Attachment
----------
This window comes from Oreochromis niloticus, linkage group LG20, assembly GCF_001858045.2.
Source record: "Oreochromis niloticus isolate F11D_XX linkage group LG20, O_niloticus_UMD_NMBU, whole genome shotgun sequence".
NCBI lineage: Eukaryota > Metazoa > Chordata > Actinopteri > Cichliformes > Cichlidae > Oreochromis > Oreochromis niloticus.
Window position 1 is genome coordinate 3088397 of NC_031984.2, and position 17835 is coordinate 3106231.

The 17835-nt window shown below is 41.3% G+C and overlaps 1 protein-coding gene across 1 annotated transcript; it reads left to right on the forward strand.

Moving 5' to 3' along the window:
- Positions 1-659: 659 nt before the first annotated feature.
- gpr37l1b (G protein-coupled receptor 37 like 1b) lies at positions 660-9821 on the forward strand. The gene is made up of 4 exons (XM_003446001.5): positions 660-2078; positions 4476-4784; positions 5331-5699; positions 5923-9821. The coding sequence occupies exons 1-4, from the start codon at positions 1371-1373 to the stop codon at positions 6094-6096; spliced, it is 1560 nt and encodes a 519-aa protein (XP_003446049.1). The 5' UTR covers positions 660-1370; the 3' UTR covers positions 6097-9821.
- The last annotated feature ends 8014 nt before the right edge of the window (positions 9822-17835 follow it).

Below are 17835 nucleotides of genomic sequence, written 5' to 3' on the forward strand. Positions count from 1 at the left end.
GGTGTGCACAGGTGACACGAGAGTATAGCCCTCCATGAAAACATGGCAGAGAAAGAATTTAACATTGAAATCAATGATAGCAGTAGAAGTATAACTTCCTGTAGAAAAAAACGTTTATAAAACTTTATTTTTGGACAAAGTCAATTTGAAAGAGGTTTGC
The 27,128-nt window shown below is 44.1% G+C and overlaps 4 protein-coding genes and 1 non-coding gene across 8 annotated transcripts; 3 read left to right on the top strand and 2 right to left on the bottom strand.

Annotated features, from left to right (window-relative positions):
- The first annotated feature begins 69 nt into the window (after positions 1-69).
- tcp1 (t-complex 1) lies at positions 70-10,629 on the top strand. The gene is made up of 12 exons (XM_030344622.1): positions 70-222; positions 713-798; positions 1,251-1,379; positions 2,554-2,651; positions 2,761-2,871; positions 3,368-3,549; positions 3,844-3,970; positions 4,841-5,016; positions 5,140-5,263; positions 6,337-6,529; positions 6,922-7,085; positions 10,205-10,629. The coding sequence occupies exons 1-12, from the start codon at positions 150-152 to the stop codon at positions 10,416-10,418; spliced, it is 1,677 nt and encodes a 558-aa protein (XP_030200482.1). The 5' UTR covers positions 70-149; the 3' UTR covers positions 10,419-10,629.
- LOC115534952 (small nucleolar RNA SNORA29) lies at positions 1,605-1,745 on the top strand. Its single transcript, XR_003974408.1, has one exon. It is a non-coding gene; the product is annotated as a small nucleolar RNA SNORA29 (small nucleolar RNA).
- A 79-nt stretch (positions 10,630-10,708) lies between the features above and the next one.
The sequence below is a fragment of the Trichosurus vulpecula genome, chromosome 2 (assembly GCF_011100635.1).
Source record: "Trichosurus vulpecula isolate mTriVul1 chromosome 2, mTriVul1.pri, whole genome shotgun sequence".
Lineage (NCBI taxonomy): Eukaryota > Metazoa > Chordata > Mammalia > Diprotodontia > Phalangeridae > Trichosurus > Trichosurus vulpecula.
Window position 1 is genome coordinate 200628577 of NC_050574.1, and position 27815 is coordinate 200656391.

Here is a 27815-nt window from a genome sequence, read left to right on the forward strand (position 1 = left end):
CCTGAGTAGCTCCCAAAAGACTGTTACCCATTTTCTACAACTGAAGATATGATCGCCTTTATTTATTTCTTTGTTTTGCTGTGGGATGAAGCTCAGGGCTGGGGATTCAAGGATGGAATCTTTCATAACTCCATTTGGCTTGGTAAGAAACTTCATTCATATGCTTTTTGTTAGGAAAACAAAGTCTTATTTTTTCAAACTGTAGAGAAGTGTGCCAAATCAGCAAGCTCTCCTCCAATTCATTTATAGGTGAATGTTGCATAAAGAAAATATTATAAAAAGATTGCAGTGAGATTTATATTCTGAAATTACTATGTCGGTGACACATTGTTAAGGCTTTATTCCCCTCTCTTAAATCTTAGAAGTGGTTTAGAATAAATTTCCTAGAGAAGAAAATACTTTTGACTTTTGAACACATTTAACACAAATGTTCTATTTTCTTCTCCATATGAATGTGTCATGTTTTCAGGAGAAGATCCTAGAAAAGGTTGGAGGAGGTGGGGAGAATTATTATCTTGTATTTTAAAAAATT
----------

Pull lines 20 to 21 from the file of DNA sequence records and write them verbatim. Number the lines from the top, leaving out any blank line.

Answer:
Lineage (NCBI taxonomy): Eukaryota > Metazoa > Chordata > Mammalia > Diprotodontia > Phalangeridae > Trichosurus > Trichosurus vulpecula.
Window position 1 is genome coordinate 200628577 of NC_050574.1, and position 27815 is coordinate 200656391.